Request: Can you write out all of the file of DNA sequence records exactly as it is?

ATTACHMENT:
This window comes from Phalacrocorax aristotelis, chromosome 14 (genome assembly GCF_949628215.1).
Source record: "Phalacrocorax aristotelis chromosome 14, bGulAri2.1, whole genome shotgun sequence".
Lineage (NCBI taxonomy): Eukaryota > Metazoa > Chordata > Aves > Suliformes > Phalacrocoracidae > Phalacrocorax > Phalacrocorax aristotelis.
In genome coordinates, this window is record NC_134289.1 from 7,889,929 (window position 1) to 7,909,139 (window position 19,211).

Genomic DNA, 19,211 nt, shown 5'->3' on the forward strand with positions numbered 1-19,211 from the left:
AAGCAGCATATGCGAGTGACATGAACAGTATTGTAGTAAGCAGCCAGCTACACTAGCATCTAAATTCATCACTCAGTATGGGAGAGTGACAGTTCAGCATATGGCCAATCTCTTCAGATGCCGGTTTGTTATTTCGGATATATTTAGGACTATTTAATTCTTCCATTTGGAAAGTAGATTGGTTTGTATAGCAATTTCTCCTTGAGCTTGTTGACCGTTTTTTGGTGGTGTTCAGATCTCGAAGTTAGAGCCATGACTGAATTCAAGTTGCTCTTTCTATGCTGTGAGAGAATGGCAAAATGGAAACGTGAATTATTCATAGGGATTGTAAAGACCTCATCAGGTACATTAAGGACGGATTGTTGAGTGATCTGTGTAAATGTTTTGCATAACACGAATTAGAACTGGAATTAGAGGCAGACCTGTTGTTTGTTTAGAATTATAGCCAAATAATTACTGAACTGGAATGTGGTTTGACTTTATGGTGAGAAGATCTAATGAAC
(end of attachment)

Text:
This window comes from Phalacrocorax aristotelis, chromosome 14 (genome assembly GCF_949628215.1).
Source record: "Phalacrocorax aristotelis chromosome 14, bGulAri2.1, whole genome shotgun sequence".
Lineage (NCBI taxonomy): Eukaryota > Metazoa > Chordata > Aves > Suliformes > Phalacrocoracidae > Phalacrocorax > Phalacrocorax aristotelis.
In genome coordinates, this window is record NC_134289.1 from 7,889,929 (window position 1) to 7,909,139 (window position 19,211).

Genomic DNA, 19,211 nt, shown 5'->3' on the forward strand with positions numbered 1-19,211 from the left:
AAGCAGCATATGCGAGTGACATGAACAGTATTGTAGTAAGCAGCCAGCTACACTAGCATCTAAATTCATCACTCAGTATGGGAGAGTGACAGTTCAGCATATGGCCAATCTCTTCAGATGCCGGTTTGTTATTTCGGATATATTTAGGACTATTTAATTCTTCCATTTGGAAAGTAGATTGGTTTGTATAGCAATTTCTCCTTGAGCTTGTTGACCGTTTTTTGGTGGTGTTCAGATCTCGAAGTTAGAGCCATGACTGAATTCAAGTTGCTCTTTCTATGCTGTGAGAGAATGGCAAAATGGAAACGTGAATTATTCATAGGGATTGTAAAGACCTCATCAGGTACATTAAGGACGGATTGTTGAGTGATCTGTGTAAATGTTTTGCATAACACGAATTAGAACTGGAATTAGAGGCAGACCTGTTGTTTGTTTAGAATTATAGCCAAATAATTACTGAACTGGAATGTGGTTTGACTTTATGGTGAGAAGATCTAATGAAC